Magma that flows over the Earth’s surface is called lava. A shield volcano produces lava that spreads over a wide area to form a broad mound. Magma collects underground in a space called a magma chamber, before erupting through vents to form low cones, and through fissures (long cracks). DOME VOLCANO
A dome, or cone, volcano is formed when thick, sticky lava erupts from a volcano crater. The lava cools and solidifies quickly to form a dome. Further eruptions may add more layers. The collapse of a dome can produce dangerous pyroclastic flows – fast-moving flows of hot gas and volcanic fragments. COMPOSITE VOLCANO
A steep-sided composite volcano is made of alternating layers of ash and lava, produced by a series of eruptions. Its thick magma does not flow far before solidifying. This type of volcano often has a main vent, fed by a chimney rising from its magma chamber, and additional side vents. PAHOEHOE LAVA
Magma forms when the rocks below the Earth’s crust melt. A flow of erupted magma along the Earth’s surface is called lava. When red-hot lava flowing from volcanoes cools, it solidifies into many different forms. One, pahoehoe lava, is fast-flowing and runny. As it cools, it forms a smooth, shiny skin, under which lava continues to flow. This sometimes wrinkles the smooth surface into ropelike coils. AA LAVA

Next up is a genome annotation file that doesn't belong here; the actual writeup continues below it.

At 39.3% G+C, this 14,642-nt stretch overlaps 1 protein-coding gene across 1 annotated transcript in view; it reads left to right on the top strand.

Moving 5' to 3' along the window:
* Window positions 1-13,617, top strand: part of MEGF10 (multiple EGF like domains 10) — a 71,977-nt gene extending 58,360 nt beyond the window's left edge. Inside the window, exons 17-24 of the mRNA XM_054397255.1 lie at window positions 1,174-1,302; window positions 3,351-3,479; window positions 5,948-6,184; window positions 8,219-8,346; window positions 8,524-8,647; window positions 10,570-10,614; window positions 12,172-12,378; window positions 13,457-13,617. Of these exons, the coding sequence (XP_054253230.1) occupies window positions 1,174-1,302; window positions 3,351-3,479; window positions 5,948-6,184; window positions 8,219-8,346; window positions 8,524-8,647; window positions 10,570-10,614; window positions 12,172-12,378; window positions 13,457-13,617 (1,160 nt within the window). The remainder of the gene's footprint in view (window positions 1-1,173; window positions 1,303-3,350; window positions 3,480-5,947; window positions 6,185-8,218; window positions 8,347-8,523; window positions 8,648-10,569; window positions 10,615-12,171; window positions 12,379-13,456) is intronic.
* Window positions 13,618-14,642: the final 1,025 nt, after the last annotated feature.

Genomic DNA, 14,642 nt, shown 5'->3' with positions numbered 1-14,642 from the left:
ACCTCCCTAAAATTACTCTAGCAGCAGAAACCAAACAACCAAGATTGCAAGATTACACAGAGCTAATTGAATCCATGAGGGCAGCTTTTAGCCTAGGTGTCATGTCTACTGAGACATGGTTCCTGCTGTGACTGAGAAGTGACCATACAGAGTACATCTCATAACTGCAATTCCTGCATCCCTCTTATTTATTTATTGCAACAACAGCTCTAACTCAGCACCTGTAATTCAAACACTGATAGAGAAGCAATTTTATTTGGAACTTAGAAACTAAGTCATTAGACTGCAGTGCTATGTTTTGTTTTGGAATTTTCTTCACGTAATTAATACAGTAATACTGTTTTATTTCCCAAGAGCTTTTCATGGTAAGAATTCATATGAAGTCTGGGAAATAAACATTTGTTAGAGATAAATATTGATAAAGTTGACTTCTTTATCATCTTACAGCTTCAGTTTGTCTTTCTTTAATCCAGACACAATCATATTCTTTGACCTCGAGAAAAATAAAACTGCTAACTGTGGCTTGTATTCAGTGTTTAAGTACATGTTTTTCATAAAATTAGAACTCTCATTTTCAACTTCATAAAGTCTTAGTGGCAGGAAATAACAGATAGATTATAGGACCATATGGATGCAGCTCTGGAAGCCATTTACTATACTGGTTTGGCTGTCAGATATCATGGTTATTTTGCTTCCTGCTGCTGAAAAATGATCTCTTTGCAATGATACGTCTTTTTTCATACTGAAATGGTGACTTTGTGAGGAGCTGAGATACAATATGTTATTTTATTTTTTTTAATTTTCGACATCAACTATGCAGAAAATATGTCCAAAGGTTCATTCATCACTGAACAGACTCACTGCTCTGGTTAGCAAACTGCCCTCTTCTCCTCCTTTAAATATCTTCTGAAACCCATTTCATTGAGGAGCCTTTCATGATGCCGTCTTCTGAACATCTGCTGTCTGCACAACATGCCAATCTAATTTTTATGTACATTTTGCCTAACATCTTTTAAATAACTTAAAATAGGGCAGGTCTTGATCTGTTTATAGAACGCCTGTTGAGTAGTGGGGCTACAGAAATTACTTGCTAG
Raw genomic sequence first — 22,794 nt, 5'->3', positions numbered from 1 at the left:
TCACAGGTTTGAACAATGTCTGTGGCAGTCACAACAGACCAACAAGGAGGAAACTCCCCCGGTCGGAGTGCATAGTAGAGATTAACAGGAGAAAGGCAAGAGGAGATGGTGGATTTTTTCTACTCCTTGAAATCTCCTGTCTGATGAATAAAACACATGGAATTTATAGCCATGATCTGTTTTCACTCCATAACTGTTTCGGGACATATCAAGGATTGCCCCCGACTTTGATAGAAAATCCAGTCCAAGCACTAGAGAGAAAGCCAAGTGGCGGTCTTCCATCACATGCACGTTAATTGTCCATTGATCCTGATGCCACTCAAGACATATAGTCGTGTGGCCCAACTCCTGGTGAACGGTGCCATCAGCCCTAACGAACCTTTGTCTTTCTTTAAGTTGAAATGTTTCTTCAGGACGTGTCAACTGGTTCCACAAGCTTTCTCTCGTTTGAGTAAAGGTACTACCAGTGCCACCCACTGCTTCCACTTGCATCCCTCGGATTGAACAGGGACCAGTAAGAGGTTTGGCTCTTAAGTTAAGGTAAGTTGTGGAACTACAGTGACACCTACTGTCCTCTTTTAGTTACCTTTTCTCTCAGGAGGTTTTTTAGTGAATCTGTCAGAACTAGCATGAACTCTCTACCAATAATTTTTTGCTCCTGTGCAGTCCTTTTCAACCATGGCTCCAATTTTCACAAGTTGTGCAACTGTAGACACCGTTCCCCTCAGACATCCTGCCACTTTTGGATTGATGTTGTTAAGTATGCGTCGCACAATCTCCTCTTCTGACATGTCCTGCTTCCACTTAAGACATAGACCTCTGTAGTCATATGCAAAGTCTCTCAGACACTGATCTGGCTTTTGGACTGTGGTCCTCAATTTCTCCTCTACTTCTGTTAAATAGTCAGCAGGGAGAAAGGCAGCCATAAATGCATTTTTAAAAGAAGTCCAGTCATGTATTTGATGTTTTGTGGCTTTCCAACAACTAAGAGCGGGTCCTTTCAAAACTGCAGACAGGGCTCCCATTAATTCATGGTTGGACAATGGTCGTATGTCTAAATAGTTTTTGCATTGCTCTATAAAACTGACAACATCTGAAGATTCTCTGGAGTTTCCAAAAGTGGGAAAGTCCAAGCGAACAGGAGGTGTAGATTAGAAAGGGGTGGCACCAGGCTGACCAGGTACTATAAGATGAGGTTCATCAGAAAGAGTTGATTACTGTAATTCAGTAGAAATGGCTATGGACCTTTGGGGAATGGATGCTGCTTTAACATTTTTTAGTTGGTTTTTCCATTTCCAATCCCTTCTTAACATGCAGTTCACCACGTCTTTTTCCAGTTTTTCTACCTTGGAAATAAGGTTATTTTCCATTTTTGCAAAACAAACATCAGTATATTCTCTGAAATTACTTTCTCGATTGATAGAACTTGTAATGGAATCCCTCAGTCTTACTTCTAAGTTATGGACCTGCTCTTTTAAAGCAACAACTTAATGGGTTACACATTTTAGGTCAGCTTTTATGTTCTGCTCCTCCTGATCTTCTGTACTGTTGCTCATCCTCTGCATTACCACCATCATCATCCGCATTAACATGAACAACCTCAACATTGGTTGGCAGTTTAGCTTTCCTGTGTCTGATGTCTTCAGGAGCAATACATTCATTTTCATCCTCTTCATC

Unlike smooth-skinned pahoehoe lava, aa lava has a rough surface, which is difficult to walk on and sharp enough to rip rubber shoes. This jagged material is formed when slow-moving, sticky lava cools and breaks up into sharp, blocky shapes. Flows of aa lava can be thick, reaching heights of up to 100 m (330 ft). The words for aa (pronounced ah-ah) and pahoehoe (pahow-ee-how-ee) lava come from Hawaii, where these lava types occur and were first studied. HYDROTHERMAL ACTIVITY
The word “hydrothermal” comes from the Greek words for water and heat. In volcanic regions, the combination of heat and water below ground produces remarkable effects. In the oceans, openings called hydrothermal vents form when cracks containing red-hot magma fill with seawater. They spout black clouds of hot water mixed with gas and minerals. Hydrothermal activity on land produces hot springs, geyser, and pools of bubbling mud.
New mountains are built when rocks are pushed upwards by the movement of the giant rocky plates that make up the Earth’s crust. The rocks are pushed upwards in two ways: FOLD mountains are formed when layers of rock become buckled, and BLOCK mountains are formed when giant lumps of rock rise or fall. Volcanic eruptions also create mountains. Many mountain ranges have been built up and eroded away since the Earth was formed. THE ANDES